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Somerville condo conversion law could end, alarming tenants

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Small owners: It’s onerous

Brady Wahl/Flickr

A legal challenge to a Somerville law that regulates the conversion of two- and three-family homes has tenant activists concerned.

They say that a repeal of the ordinance—a unique feature in the Boston region—could make it that much more difficult for tenants to find decent apartments in Somerville, while owners of these smaller homes and their advocates say the ordinance is an onerous vestige of the state’s long-voided rent-regulation laws.

The current law allows a Somerville board to review even the smallest condo conversions in the city. It also requires owners to notify both tenants and the board one year in advance of any conversion.

Should such strictures disappear, tenant activists say, the already fast pace of condo conversions would increase, further depleting Somerville’s supply of apartments.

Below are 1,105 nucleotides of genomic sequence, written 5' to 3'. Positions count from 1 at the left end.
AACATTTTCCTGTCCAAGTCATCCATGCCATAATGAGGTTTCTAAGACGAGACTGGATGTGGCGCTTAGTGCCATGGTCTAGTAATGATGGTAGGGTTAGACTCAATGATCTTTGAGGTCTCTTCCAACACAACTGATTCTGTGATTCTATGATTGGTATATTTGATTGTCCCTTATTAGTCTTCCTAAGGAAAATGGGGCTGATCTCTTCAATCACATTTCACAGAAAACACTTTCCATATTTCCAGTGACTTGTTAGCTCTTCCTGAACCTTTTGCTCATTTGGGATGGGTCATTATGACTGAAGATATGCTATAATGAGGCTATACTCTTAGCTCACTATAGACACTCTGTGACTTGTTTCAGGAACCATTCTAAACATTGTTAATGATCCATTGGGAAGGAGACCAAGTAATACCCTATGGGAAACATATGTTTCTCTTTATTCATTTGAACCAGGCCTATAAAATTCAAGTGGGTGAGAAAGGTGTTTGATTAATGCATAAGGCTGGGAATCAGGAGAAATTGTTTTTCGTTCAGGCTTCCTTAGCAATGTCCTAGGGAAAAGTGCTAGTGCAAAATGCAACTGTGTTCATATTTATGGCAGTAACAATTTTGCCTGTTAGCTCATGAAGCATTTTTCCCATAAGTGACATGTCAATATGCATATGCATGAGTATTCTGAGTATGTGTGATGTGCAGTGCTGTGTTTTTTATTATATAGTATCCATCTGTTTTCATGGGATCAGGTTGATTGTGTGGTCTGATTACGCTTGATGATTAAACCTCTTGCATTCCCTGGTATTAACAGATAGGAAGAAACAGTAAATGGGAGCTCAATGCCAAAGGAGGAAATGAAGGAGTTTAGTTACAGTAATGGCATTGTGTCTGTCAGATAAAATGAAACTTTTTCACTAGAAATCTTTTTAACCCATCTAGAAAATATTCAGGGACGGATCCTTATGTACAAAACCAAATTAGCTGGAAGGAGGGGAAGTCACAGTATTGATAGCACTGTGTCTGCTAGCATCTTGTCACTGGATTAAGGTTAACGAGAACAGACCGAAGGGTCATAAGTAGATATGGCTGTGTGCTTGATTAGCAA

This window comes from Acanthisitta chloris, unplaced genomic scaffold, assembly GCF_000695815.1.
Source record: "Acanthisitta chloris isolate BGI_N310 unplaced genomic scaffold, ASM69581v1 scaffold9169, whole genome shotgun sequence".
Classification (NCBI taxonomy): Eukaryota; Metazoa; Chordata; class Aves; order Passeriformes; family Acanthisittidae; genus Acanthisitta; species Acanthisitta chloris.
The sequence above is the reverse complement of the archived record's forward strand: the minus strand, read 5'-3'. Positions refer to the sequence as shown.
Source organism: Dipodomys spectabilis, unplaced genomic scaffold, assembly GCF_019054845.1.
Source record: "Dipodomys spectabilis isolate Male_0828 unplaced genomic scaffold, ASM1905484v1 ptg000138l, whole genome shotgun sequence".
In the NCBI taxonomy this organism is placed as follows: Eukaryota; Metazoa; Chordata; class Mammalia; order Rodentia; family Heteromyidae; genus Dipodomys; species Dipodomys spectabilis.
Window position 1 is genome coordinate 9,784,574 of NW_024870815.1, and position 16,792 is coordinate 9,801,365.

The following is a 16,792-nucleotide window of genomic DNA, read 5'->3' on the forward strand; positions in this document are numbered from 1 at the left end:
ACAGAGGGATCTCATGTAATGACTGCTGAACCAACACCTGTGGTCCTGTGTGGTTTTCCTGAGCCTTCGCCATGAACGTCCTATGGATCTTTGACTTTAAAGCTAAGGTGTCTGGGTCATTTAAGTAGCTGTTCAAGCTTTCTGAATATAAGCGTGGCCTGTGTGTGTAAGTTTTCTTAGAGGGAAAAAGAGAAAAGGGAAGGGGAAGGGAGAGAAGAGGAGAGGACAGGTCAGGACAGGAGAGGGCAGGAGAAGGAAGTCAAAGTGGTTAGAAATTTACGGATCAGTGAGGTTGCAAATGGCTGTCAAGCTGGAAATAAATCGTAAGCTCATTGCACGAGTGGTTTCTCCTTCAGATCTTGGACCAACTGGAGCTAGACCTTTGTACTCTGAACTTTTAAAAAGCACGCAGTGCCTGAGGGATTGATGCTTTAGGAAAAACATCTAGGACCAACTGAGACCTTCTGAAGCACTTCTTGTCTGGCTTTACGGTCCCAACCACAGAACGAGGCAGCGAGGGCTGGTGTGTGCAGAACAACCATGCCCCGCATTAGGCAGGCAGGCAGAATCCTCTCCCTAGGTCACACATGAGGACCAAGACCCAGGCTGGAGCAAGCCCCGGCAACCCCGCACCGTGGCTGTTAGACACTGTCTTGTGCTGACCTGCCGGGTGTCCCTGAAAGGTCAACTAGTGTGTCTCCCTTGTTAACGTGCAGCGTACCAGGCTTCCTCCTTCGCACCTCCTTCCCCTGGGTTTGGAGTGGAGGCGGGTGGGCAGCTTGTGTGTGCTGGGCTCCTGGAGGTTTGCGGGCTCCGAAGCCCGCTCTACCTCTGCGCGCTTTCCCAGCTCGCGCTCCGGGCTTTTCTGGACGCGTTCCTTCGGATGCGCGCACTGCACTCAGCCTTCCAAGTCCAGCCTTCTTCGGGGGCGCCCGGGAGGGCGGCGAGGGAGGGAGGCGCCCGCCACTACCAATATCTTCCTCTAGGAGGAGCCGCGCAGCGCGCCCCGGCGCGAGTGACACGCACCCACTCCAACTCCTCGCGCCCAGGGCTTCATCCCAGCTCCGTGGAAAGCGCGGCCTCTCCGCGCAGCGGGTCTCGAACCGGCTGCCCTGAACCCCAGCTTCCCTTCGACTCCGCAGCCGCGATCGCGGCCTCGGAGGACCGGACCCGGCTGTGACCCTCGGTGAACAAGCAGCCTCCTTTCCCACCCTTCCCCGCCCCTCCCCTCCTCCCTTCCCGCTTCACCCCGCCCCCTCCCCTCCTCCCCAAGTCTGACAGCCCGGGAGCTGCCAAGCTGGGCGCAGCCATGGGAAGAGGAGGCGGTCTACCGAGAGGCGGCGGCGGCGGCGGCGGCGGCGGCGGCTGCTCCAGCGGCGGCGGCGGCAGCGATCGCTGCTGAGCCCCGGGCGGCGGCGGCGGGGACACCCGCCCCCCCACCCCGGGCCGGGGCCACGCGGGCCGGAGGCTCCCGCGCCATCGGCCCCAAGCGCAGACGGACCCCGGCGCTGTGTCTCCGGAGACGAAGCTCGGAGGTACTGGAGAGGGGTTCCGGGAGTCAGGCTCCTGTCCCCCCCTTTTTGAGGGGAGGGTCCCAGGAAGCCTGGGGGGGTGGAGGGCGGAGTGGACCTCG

From the owners’ perspective, though, such conversions are often a necessary part of buying and owning property in Somerville, where prices have marched steadily upward in recent years. Many owners convert their units—and then live in one while selling the others.

The issue is a particularly major one in Somerville. As the Globe’s Katheleen Conti points out, two- and three-family homes account for 70 percent of the city’s residential properties.

Stay tuned for the outcome of the legal challenge. And for a possible counter-reaction from Somerville lawmakers.